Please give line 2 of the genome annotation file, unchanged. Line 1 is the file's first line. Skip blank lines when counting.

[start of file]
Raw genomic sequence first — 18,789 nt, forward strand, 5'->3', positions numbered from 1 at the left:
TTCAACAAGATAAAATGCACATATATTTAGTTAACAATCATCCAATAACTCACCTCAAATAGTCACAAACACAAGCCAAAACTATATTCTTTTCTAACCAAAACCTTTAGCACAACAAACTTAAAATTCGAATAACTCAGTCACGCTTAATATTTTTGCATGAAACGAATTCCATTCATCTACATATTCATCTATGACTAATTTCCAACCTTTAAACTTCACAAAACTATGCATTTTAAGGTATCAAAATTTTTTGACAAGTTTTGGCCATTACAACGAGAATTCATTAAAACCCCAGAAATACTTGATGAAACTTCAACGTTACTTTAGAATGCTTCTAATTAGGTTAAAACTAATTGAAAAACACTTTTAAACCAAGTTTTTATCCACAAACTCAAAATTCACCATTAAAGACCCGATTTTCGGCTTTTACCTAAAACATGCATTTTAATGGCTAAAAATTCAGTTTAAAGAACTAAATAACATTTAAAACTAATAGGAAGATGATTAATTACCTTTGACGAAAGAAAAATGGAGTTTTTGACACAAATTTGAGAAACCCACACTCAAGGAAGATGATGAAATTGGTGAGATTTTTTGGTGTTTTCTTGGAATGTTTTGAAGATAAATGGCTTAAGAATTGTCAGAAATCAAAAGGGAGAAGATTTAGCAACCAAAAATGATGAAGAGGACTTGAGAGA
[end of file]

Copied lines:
TTCAACAAGATAAAATGCACATATATTTAGTTAACAATCATCCAATAACTCACCTCAAATAGTCACAAACACAAGCCAAAACTATATTCTTTTCTAACCAAAACCTTTAGCACAACAAACTTAAAATTCGAATAACTCAGTCACGCTTAATATTTTTGCATGAAACGAATTCCATTCATCTACATATTCATCTATGACTAATTTCCAACCTTTAAACTTCACAAAACTATGCATTTTAAGGTATCAAAATTTTTTGACAAGTTTTGGCCATTACAACGAGAATTCATTAAAACCCCAGAAATACTTGATGAAACTTCAACGTTACTTTAGAATGCTTCTAATTAGGTTAAAACTAATTGAAAAACACTTTTAAACCAAGTTTTTATCCACAAACTCAAAATTCACCATTAAAGACCCGATTTTCGGCTTTTACCTAAAACATGCATTTTAATGGCTAAAAATTCAGTTTAAAGAACTAAATAACATTTAAAACTAATAGGAAGATGATTAATTACCTTTGACGAAAGAAAAATGGAGTTTTTGACACAAATTTGAGAAACCCACACTCAAGGAAGATGATGAAATTGGTGAGATTTTTTGGTGTTTTCTTGGAATGTTTTGAAGATAAATGGCTTAAGAATTGTCAGAAATCAAAAGGGAGAAGATTTAGCAACCAAAAATGATGAAGAGGACTTGAGAGA